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May 8th marked the beginning of Mental Health Awareness Week in the UK, with the theme ‘Survive to Thrive’. With 84% of Britons agreeing that mental health illness is as serious as physical ailments, it’s gained priority on the agenda. In collaboration with LENSBible – part of the LadBible Group – and Mind Charity, a digital freelancer has set up the #HappyPlaces campaign to persuade people to post pictures of their favourite places where they feel safe and calm, in a bid fight the stigma and silence that surrounds mental health. What are other brands doing to encourage conversations around mental health and offer support to those in need? We explore the insights behind the campaigns that brands are launching in support of mental health issues and the people who suffer with them.

A quarter of the British population will experience a mental health issue in any given year, and 90% of these individuals experience stigma and discrimination. And brands across multiple industries are taking it upon themselves to open up the conversation on mental health in the hopes of removing its negative associations and to encourage people to seek help. Hoping to play a part in people’s wellbeing, M&S launched ’Frazzled Cafés’ in 11 of its branches, where people experiencing mental health issues could chat in dedicated ‘talk-in’ sessions. “We live in a time where to have a life crammed to the hilt is considered a success story,” says comedian Ruby Wax, who fronted the campaign. “But with all this pressure, so many of us have nowhere to go to meet and talk about it.”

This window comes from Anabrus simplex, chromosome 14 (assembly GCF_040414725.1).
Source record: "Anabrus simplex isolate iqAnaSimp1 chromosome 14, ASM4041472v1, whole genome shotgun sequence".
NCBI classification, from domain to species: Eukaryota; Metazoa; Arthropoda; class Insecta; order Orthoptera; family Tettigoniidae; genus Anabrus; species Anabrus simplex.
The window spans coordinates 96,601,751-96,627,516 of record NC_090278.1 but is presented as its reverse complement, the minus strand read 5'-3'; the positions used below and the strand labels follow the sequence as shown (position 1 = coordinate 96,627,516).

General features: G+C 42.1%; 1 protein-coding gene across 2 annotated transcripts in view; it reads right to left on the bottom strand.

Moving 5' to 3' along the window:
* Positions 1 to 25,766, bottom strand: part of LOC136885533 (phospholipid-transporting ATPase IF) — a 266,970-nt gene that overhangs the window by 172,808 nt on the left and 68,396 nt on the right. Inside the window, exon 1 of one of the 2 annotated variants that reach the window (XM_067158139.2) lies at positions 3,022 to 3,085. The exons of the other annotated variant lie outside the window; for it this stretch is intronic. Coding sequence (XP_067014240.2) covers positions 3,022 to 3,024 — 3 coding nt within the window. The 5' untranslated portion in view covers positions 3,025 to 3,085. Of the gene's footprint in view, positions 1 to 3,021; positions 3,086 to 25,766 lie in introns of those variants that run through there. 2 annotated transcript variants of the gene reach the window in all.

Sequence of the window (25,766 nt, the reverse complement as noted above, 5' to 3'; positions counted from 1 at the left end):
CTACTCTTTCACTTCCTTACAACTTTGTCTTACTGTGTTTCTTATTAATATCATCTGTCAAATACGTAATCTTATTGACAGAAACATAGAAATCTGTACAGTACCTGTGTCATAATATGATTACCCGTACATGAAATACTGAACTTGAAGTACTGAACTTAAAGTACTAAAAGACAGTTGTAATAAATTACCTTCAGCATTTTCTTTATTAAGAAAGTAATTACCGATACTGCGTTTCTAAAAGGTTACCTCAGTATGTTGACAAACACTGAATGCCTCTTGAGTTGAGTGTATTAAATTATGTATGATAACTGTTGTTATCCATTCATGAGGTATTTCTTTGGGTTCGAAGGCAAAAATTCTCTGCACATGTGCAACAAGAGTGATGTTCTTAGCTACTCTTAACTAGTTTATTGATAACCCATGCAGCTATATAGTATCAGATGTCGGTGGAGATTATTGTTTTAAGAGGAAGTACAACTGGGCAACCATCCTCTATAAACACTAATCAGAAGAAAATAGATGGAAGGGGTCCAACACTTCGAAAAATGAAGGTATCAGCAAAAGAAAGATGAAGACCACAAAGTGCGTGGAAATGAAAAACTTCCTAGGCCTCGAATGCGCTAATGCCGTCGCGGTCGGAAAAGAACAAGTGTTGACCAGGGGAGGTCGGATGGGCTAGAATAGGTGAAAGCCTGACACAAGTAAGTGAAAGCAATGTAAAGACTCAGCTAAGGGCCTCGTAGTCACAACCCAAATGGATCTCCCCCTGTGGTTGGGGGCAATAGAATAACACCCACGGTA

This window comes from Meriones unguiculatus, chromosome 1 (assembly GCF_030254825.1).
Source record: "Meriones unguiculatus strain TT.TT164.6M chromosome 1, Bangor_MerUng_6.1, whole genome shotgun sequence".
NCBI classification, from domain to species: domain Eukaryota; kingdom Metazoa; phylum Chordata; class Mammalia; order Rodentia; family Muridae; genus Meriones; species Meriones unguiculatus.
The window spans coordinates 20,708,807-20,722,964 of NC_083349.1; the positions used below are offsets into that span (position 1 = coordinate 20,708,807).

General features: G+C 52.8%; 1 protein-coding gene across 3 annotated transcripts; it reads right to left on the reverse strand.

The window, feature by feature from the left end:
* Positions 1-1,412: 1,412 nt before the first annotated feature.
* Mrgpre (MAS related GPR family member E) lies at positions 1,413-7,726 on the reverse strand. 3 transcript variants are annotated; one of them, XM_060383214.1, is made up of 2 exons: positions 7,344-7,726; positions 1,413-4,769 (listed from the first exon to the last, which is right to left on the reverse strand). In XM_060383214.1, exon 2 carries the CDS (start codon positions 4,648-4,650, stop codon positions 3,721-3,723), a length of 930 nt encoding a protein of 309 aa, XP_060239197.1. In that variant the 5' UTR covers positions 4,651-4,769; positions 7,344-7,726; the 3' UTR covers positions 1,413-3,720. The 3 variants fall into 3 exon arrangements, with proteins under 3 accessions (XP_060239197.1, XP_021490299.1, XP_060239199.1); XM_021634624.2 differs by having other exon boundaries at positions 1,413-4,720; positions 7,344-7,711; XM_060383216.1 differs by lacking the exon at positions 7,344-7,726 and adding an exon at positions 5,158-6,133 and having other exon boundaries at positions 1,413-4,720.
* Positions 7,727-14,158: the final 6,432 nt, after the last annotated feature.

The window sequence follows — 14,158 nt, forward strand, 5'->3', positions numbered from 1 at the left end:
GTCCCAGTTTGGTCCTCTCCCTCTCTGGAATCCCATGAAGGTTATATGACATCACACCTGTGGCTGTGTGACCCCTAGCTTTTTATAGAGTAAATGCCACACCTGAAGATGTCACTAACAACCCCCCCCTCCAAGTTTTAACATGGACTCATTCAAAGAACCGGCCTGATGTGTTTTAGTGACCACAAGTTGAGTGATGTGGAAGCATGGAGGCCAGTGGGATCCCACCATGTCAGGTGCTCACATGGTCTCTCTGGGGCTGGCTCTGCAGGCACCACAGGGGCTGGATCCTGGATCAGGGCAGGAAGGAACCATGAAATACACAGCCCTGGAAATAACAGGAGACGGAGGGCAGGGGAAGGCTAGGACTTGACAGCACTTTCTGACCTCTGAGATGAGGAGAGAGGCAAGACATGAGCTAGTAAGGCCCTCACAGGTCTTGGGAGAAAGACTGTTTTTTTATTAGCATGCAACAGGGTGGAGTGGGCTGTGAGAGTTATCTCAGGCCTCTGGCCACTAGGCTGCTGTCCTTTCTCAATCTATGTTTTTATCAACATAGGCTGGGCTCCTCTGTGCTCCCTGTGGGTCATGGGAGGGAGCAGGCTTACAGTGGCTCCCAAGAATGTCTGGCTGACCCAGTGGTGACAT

Brands are encouraging people to open up Brands are encouraging people to open up
Panoparker | Instagram (2017) ©

Meanwhile, with the beauty and cosmetics industry arguably a large source of insecurity for many, L’Oréal Paris has teamed up with The Prince’s Trust to launch its ‘All Worth It’ programme. The initiative will provide 10,000 young adults e-mentorship and confidence training. And by enlisting the help of celebrities and social influencers – who younger audiences identify with and trust more – L’Oréal has the power to instigate discussions on issues surrounding self worth and self belief to the 26% of 18- to 25-year-olds who say they don’t feel in control of their lives. It’s also why LadBible launched its ‘U OK M8?’ spot on its site, further encouraging conversations about mental health among young men, where suicide is prevalent.

While the public’s attitudes to mental health are making a change for the better, brands have been lagging behind. In survey conducted by Marketing Week in 2015, just 8% of respondents said that mental health was well represented in British advertising. “Mental health has very much become a commodity – the flavour of the month for brands looking for a social issue to back,” writes journalist Hannah Ewens for VICE. “‘Raising awareness’ and ‘breaking taboos’ are nice phrases for brands and publications, but at this point, are they really changing anything?” Some might be cynical about the sincerity of the involvement of brands on such sensitive issues, but there’s a chance that it’s a step in the right direction for brands that want to actively promote and demonstrate their core values to their customers. And if does raise awareness in the process, that’s a bonus, right?

Mica Anthony is an editorial assistant at Canvas8, which specialises in behavioural insights and consumer research. She’s passionate about uncovering the newest electronic music producers, re-living ‘90s fashion and championing the voices often left out of mainstream media.


11 May 17
3 min read

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